Process Flow
Evolving Production from Job Shop to One-Piece Flow
How a PICK analysis helped cut EMS staff by 19% and raise production output 24%. by Antonio Franco
One challenge for smaller EMS providers is evolving from a job shop model focused on expeditiously completing small runs to optimizing processes in higher-volume production projects. In many cases, the facility’s ability to be flexible and do both types of projects is a business advantage. However, the focus on speed often reduces the focus on process optimization. For Spectrum Assembly Inc., flexibility combined with the ability to assemble cables, PCBAs and systems under one roof has been its biggest advantage. For the majority of projects, distributing workload among functional areas such as cable assembly, SMT and final assembly has represented the best division of labor since it put production near the automation required for each process. As the business has grown and skilled labor has become less available within its Carlsbad, CA, community, however, SAI’s engineering team decided to evaluate some processes to identify potential improvement opportunities.

The production engineering team tackled its first process improvement target on Jun. 10, doing a value stream map of the current state production flow, which identified the steps in the process, travel time and the number of people and workstations involved. As part of this analysis, the team shot video and conducted a time study of each assembly process; created a process flow spaghetti diagram; calculated capacity, Takt times and workload balance; and identified wastes, bottlenecks and improvement targets. The product chosen was a bezel unit with wires that is scheduled to ramp to 3,300 per day later this year.

Product in original workcell traveled 30,000 ft. to assembly.
Figure 1. Product in original workcell traveled 30,000 ft. to assembly.
The initial analysis found the product took 5.5 min. to build and traveled through 30,000 sq. ft. of production floor during its assembly process. From a Lean manufacturing perspective, this represented the wastes of excess transportation and excess movement. The assembly process involved 32 people building 1,800 units per day. This extended batch process flow also created a large amount of work-in-process (WIP), which drove long wait states at each machine and consumed unnecessary production floor space. Other identified areas for improvement included the opportunity to introduce fixtures and jigs to reduce assembly process variation, better balance assembly time vs. takt time, and implement a more visual system in terms of process flow.

The next step was to design a future state value stream map that reduced travel time and headcount. The approach focused on analyzing gaps vs. proposed solutions utilizing a Lean Six Sigma tool known as a PICK (Possible, Implement, Challenge and Kill) chart. A PICK chart is a four-quadrant grid that helps visually segregate brainstormed solutions into four categories based on a horizontal scale of payoff/benefits and a vertical scale of ease of implementation. The four quadrants represent:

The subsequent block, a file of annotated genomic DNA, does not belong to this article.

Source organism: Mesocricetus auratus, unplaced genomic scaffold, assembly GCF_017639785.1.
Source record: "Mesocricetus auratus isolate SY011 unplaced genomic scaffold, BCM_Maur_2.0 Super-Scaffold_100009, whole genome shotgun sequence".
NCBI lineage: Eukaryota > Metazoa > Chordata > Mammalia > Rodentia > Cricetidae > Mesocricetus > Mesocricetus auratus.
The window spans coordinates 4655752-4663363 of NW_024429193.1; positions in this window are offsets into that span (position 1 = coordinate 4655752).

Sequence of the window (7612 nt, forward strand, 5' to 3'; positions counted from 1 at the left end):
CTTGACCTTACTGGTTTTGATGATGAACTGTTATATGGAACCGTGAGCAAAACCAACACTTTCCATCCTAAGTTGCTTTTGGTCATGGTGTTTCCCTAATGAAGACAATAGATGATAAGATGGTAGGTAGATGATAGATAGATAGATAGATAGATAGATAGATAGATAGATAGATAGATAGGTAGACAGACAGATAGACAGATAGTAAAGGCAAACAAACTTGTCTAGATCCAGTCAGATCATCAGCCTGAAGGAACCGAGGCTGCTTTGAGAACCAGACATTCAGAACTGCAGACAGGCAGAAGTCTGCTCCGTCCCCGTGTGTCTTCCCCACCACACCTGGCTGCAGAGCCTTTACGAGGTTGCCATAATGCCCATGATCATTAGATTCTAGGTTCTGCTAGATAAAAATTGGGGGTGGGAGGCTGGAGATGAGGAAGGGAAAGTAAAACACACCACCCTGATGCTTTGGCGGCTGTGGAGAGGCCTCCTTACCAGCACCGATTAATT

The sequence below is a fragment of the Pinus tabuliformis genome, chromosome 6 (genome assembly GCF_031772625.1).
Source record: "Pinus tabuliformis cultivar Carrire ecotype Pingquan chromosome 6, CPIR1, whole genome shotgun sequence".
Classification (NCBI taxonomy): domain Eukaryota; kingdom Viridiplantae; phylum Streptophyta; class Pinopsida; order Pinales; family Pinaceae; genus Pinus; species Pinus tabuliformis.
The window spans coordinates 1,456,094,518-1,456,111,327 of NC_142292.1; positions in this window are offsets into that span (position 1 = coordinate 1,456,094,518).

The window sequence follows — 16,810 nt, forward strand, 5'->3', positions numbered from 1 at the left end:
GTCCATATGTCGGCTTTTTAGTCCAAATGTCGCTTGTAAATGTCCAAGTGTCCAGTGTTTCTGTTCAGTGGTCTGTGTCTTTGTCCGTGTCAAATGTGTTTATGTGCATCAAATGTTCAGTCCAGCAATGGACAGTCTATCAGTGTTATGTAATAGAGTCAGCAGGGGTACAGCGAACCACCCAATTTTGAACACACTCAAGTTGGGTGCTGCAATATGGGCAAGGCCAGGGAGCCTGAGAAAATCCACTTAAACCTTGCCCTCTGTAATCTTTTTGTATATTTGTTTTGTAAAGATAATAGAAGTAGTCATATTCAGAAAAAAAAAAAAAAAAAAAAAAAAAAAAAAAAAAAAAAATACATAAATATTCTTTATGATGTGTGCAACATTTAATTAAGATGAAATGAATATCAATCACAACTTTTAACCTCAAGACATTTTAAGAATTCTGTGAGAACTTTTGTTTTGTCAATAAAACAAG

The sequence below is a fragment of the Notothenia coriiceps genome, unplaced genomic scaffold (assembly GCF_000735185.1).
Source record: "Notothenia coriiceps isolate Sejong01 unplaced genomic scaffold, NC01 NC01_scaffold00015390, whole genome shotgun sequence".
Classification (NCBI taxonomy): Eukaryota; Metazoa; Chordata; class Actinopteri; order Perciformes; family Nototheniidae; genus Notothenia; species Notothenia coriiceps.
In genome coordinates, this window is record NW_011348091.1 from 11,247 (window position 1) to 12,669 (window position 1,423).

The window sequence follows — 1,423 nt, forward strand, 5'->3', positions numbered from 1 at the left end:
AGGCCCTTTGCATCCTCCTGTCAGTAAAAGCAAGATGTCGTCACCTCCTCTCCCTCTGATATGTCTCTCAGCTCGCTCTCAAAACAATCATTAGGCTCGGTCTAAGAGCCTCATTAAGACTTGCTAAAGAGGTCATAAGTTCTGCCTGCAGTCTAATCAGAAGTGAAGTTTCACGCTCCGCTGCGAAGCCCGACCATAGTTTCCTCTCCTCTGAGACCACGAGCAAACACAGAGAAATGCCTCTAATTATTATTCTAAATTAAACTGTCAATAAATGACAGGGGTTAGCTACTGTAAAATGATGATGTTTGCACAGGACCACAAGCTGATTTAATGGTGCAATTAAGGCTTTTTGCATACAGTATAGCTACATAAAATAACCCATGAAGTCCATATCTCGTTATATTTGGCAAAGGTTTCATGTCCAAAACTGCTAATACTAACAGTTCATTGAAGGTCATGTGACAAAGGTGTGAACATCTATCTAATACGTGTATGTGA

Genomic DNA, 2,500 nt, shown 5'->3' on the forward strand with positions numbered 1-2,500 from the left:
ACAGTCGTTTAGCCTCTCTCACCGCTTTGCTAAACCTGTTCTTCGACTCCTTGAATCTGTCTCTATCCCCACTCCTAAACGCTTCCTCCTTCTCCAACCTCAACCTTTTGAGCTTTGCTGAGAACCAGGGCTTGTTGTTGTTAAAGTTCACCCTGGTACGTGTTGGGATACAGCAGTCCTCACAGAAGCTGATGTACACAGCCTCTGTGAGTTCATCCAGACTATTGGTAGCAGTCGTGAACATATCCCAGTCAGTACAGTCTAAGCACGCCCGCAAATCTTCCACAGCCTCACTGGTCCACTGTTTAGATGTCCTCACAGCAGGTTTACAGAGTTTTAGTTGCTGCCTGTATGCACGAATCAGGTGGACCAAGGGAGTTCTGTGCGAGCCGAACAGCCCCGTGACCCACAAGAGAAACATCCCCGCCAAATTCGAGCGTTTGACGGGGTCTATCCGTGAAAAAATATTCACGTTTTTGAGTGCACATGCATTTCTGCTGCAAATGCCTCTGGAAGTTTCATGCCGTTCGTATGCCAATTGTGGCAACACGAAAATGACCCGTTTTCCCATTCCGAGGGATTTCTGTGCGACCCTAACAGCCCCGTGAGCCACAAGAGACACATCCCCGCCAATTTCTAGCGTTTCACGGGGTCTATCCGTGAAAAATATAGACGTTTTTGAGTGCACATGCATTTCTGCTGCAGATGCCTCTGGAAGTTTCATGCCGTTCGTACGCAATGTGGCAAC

• Low payoff, easy to do – possible
  • High payoff, easy to do – implement
  • High payoff, hard to do – challenge
  • Low payoff, hard to do – kill.

During the analysis phase, the team realized the bulk of the assembly time was associated with travel time. The solution was to design a one-piece flow “W”-shaped workcell feeding two assembly lines that reduced the distance the products traveled for various assembly operations. In the redesigned workcell, the product traveled through less than 5000 sq. ft. from wire cut and strip through packing. Headcount was reduced to 26 operators.

The new workcell was launched on Jun. 17. Assembly time per unit was reduced to less than 30 sec., and the workcell is now producing over 2,000 units per day, with fewer operators. Operators have been cross-trained on operations to ensure they have variety in repetitive operations to avoid repetitive stress injuries. But SAI’s team is not finished with planned improvements.

The redesigned workcell has a “W” shape that cuts the distance traveled to 5,000 ft.
Figure 2. The redesigned workcell has a “W” shape that cuts the distance traveled to 5,000 ft.
The team is now working with the manufacturer of its cable stripping equipment to develop a custom accessory blade that can cut through braided cable shielding. Automating that process should further increase the run rate and reduce headcount. Additional fixturing is being developed to minimize process variation and improve speed per operation. As customer volumes increase beyond the capacity of the first cell, additional cells will be added.

Cumulatively, the expected benefits of the process redesign are:

  • A 19% reduction in headcount by shift
  • A 24% increase in production output
  • A 52.6% increase in productivity per operator
  • A 98% reduction in WIP
  • A 41.7% reduction in workstation tables utilized
  • A 50% reduction in production areas utilized
  • An 85.7% reduction in the number of subassembly operations.

The team is now looking at other subassemblies that may also benefit from a one-piece flow workcell approach.

The benefits of this process improvement effort include better resource utilization both in terms of facility space and personnel, plus faster throughput. Production efficiency can now easily be monitored visually. Additionally, SAI is growing and finding skilled production operators in a labor market with low unemployment challenging. Reducing headcount in one project frees skilled operators for deployment to new projects. The ability to support growth with redeployed skilled operators also contributes to increased quality, since skilled operators don’t have the learning curve issues found with entry-level personnel new to manufacturing.

Antonio Franco is manufacturing engineering manager at Spectrum Assembly Inc.;